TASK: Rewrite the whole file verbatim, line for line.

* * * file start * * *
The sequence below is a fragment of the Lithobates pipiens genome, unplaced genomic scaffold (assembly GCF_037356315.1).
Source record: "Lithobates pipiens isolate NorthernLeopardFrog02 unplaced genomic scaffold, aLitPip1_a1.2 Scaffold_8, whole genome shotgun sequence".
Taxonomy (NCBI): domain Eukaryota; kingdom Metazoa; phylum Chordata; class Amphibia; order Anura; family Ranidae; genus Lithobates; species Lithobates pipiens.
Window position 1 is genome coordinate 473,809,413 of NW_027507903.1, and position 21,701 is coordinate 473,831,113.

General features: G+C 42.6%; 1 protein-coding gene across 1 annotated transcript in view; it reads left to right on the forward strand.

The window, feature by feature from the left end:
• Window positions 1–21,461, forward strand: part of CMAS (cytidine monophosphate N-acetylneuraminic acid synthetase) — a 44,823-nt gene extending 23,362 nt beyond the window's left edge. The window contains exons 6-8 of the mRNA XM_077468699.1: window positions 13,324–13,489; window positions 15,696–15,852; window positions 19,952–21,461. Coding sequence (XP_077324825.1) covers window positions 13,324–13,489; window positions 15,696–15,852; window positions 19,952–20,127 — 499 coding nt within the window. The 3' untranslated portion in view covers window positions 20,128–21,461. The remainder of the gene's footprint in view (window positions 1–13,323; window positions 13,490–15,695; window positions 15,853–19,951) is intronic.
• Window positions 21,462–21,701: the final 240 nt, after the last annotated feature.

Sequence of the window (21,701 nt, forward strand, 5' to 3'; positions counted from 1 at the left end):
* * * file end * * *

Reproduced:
The sequence below is a fragment of the Lithobates pipiens genome, unplaced genomic scaffold (assembly GCF_037356315.1).
Source record: "Lithobates pipiens isolate NorthernLeopardFrog02 unplaced genomic scaffold, aLitPip1_a1.2 Scaffold_8, whole genome shotgun sequence".
Taxonomy (NCBI): domain Eukaryota; kingdom Metazoa; phylum Chordata; class Amphibia; order Anura; family Ranidae; genus Lithobates; species Lithobates pipiens.
Window position 1 is genome coordinate 473,809,413 of NW_027507903.1, and position 21,701 is coordinate 473,831,113.

General features: G+C 42.6%; 1 protein-coding gene across 1 annotated transcript in view; it reads left to right on the forward strand.

The window, feature by feature from the left end:
• Window positions 1–21,461, forward strand: part of CMAS (cytidine monophosphate N-acetylneuraminic acid synthetase) — a 44,823-nt gene extending 23,362 nt beyond the window's left edge. The window contains exons 6-8 of the mRNA XM_077468699.1: window positions 13,324–13,489; window positions 15,696–15,852; window positions 19,952–21,461. Coding sequence (XP_077324825.1) covers window positions 13,324–13,489; window positions 15,696–15,852; window positions 19,952–20,127 — 499 coding nt within the window. The 3' untranslated portion in view covers window positions 20,128–21,461. The remainder of the gene's footprint in view (window positions 1–13,323; window positions 13,490–15,695; window positions 15,853–19,951) is intronic.
• Window positions 21,462–21,701: the final 240 nt, after the last annotated feature.

Sequence of the window (21,701 nt, forward strand, 5' to 3'; positions counted from 1 at the left end):